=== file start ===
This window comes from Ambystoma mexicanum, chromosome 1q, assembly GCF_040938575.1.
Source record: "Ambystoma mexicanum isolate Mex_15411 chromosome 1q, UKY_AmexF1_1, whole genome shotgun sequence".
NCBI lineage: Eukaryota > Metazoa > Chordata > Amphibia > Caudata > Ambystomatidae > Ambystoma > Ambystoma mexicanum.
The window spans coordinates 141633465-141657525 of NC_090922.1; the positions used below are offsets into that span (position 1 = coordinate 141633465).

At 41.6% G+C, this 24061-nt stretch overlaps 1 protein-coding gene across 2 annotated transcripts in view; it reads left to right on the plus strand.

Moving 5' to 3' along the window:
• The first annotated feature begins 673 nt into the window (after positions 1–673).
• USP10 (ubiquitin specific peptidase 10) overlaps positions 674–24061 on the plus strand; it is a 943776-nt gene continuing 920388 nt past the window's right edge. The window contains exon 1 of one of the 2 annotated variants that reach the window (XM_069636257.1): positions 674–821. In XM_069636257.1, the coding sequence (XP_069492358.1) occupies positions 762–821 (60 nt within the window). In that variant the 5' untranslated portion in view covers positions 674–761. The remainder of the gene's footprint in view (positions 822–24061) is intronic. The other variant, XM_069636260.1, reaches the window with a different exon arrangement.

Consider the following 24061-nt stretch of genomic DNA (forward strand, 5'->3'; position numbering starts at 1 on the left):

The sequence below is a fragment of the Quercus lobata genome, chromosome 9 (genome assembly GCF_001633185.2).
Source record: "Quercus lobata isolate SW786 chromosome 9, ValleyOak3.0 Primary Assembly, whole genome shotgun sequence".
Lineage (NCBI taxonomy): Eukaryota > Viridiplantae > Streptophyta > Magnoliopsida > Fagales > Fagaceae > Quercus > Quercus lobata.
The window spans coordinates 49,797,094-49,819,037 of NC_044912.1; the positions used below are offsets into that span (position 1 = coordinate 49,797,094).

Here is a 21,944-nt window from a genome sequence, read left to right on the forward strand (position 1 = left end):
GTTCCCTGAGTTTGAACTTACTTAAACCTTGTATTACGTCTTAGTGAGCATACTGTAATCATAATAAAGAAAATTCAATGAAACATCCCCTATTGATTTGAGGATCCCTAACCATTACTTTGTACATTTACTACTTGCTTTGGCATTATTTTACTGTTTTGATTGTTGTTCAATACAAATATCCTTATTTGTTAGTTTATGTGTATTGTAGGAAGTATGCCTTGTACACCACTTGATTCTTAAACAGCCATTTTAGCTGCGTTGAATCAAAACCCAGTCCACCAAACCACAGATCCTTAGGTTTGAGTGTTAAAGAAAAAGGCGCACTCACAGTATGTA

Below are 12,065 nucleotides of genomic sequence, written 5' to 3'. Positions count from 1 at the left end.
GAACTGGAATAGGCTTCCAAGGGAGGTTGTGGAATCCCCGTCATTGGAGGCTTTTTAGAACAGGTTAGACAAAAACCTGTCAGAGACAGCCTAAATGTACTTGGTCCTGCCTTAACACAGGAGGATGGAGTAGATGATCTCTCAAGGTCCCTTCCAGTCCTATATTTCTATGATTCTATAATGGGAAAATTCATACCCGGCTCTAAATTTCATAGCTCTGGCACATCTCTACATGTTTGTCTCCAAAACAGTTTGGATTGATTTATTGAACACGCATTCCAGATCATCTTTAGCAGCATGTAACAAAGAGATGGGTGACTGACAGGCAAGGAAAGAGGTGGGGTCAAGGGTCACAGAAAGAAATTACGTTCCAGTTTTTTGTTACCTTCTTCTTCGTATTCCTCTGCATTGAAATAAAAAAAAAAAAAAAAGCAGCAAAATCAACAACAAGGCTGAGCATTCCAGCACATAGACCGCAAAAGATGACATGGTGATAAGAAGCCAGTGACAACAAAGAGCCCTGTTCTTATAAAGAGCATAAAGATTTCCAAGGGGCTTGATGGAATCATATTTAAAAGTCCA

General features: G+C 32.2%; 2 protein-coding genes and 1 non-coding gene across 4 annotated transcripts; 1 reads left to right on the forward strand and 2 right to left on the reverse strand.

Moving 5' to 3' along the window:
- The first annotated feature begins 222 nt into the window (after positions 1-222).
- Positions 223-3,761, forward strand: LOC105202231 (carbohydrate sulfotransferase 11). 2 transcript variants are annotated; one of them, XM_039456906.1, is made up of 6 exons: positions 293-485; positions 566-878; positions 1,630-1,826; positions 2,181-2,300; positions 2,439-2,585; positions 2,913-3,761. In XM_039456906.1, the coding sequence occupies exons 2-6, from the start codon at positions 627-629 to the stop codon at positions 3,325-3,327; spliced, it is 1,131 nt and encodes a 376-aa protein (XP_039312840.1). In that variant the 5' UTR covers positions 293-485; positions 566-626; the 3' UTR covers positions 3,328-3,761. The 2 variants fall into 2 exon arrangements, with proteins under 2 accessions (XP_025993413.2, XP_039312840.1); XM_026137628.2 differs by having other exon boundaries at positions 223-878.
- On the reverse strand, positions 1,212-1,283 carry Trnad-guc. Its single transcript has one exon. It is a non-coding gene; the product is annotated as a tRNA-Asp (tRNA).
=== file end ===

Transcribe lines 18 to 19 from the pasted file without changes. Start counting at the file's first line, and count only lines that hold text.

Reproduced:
General features: G+C 32.2%; 2 protein-coding genes and 1 non-coding gene across 4 annotated transcripts; 1 reads left to right on the forward strand and 2 right to left on the reverse strand.

Moving 5' to 3' along the window: